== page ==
Qatar 2022 criticism is racist: Blatter

FIFA President blasts criticism of Qatar World Cup, saying that the allegations against it are motivated by racism.

    Qatar won the rights to host the 2022 World Cup in December 2010 [EPA]
    Qatar won the rights to host the 2022 World Cup in December 2010 [EPA]

    FIFA President Sepp Blatter launched a scathing attack on those he said were "plotting to destroy" world football's governing body, and branded some of the criticism of the Qatar World Cup award for 2022 as racist.

    Blatter was addressing delegates of the African and Asian confederations at their extraordinary congresses ahead of FIFA's annual congress which starts on Tuesday.

    "There is a sort of storm against Fifa relating to the Qatar World Cup," Blatter said. "Sadly there's a great deal of discrimination and racism."

    The African congress, which declared its "continued support" for Blatter, who intends to run for a fifth term as president next year, also passed a resolution condemning what it called the British media's racist attack on its officials.

    Blatter's comment came in the wake of a series of fresh allegations made by Britain's Sunday Times newspaper about the award of the Cup to Qatar and rumblings from sponsors who are unhappy with the current trouble FIFA is facing.

    Blatter, without defining who "they" were, told Asian delegates "they want to destroy us; they don't want to destroy football, but they want to destroy the institution (FIFA)".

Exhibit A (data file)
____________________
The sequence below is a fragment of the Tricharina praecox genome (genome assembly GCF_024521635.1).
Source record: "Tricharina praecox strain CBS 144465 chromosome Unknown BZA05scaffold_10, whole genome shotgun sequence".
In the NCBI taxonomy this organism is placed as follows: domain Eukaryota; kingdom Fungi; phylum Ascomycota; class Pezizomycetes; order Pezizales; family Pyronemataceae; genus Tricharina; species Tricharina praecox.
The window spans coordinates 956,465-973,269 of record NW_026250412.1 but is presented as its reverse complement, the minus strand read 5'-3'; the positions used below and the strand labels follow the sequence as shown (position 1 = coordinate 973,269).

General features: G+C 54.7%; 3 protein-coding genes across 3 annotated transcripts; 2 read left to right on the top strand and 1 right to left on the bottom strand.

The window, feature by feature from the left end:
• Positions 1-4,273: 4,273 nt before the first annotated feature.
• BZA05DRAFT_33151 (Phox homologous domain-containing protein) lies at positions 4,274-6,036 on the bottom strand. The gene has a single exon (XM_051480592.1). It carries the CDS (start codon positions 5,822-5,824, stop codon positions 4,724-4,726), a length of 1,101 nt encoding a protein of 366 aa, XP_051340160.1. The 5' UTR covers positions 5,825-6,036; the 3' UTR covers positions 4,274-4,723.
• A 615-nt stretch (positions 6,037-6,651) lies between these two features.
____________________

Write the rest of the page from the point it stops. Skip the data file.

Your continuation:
Qatar denies the allegations and says it was not connected to Bin Hammam.

    Qatar was awarded the World Cup by the FIFA executive committee in December 2010, beating rival bids from the United States, Australia, Japan and South Korea.

    SOURCE: Reuters


    YOU MIGHT ALSO LIKE

    How different voting systems work around the world

    How different voting systems work around the world

    Nearly two billion voters in 52 countries around the world will head to the polls this year to elect their leaders.

    How Moscow lost Riyadh in 1938

    How Moscow lost Riyadh in 1938

    Russian-Saudi relations could be very different today, if Stalin hadn't killed the Soviet ambassador to Saudi Arabia.

    The great plunder: Nepal's stolen treasures

    The great plunder: Nepal's stolen treasures

    How the art world's hunger for ancient artefacts is destroying a centuries-old culture. A journey across the Himalayas.